Dill seed is used as a spice, with a flavor somewhat similar to caraway, but also resembling that of fresh or dried dill weed. Dill seeds were traditionally used to soothe the stomach after meals. And, dill oil can be extracted from the leaves, stems and seeds of the plant.

Used in: Teas; seasoning for butter, cakes, bread, vinegars, soups, fish, pickles, salads, etc.; flowers in crafts.

Successful cultivation requires warm to hot summers with high sunshine levels; even partial shade will reduce the yield substantially. It also prefers rich, well drained soil. The seeds are viable for 310 years.


 Anethum graveolens, Dill

Click to see full-size image

Anethum graveolens, Dill

Click to see full-size image
Dill Seeds
Anethum graveolens, Dill

Click to see full-size image
Anethum graveolens, Dill

Click to see full-size image


Link to this plant: http://toptropicals.com/catalog/uid/anethum_graveolens.htm
 Create QR-code to share this link  Share this page on Facebook  Share this page on Twitter 

Dill. Popular herb - aromatic, used to flavor many foods, such as gravlax (cured salmon), borscht and other soups, and pickles (where sometimes the dill flower is used). Dill is said to be best when used fresh. Dill seed is used as a spice, with a flavor somewhat similar to caraway. Dill seeds were traditionally used to soothe the stomach after meals. And, dill oil can be extracted from the leaves, stems and seeds of the plant. Used in: Teas; seasoning for butter, cakes, bread, vinegars, soups, fish, pickles, salads, etc.; flowers in crafts.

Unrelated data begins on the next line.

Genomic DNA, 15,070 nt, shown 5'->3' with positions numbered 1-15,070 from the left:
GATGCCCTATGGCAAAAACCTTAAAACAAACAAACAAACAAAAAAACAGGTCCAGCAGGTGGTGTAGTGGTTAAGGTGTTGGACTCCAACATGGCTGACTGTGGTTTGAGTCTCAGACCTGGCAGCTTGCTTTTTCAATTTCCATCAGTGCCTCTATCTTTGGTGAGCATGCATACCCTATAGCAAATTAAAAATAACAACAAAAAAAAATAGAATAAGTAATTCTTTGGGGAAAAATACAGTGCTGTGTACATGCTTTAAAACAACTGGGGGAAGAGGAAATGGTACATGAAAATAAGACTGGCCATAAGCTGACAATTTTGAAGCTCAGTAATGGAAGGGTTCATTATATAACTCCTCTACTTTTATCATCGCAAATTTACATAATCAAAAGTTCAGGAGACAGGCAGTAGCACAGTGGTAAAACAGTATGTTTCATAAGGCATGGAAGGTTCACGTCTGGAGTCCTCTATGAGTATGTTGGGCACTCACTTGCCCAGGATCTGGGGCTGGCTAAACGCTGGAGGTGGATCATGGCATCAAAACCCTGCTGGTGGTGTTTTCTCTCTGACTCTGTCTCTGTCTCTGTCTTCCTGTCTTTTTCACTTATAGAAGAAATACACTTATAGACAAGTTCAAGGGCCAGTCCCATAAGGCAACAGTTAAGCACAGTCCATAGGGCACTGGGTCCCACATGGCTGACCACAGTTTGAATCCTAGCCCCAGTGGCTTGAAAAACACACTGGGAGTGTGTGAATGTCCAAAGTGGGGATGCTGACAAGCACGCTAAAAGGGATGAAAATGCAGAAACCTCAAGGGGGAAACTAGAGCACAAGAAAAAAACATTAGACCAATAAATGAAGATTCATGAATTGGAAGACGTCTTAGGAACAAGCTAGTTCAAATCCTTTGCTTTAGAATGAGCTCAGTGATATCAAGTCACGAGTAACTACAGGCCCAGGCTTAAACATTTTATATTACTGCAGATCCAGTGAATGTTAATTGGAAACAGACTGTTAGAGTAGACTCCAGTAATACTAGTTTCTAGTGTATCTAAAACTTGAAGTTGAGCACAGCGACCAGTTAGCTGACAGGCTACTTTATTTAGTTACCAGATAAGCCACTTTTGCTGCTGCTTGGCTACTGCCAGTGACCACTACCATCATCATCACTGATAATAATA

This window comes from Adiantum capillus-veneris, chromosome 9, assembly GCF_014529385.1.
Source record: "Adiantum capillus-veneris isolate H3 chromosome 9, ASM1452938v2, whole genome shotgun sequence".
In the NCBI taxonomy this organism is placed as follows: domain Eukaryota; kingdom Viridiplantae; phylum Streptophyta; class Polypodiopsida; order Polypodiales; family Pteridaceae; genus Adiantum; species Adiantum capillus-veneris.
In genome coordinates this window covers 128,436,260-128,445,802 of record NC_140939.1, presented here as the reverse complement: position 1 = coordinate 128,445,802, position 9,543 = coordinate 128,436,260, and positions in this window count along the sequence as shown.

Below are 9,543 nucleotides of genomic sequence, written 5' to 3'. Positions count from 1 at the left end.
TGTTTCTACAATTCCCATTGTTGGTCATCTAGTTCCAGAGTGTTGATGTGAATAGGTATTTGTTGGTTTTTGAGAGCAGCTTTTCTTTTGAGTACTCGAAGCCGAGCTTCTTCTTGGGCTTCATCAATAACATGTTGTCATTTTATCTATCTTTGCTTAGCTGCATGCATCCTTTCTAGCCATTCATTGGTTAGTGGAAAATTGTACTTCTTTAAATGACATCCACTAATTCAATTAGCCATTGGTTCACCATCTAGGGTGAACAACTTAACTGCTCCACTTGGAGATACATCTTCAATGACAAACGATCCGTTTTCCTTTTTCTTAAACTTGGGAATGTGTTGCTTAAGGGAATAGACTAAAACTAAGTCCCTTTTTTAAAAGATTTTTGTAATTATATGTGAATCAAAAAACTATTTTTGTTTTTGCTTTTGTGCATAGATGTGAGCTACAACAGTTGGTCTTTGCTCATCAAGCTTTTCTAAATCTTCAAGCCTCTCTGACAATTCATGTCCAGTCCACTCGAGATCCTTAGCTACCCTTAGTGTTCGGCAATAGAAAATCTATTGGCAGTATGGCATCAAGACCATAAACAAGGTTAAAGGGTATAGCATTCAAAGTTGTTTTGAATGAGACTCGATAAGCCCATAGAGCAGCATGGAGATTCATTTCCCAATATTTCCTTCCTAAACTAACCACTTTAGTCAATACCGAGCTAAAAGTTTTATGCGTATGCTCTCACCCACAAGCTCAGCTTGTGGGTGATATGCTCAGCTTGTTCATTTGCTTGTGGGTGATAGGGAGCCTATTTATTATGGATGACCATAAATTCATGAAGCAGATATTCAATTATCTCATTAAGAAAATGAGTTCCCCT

Successful cultivation requires warm to hot summers with high sun levels; even partial shade will reduce the yield substantially. It also prefers rich, well drained soil. The seeds are viable for 3-10 years.
Ordering seeds info
Per pack: 24+ seeds

In stock

$2.95

Qty:  


Add your comments
Add your images

Angelica keiskei, Ashitaba, Tomorrows Leaf, Koidzumi

Click to see full-size image Angelica keiskei
Family: Apiaceae / Umbelliferae
Ashitaba, Tomorrows Leaf, Koidzumi
Origin: Japan
Groundcover and low-growing 2ftSmall shrub 2-5 ftFull sunSemi-shadeRegular waterEthnomedical plant.
Plants marked as ethnomedical and/or described as medicinal, are not offered as medicine but rather as ornamentals or plant collectibles.
Ethnomedical statements / products have not been evaluated by the FDA and are not intended to diagnose, treat, cure, or prevent any disease. We urge all customers to consult a physician before using any supplements, herbals or medicines advertised here or elsewhere.Spice or herbSubtropical, cold hardy at least to 30s F for a short time

Angelica keiskei, commonly known under the Japanese name of Ashitaba (literally Tomorrows Leaf), is a not frost tender perennial plant from the angelica genus with an average growth height of 2-3 ft. It is endemic to Hachijō-jima.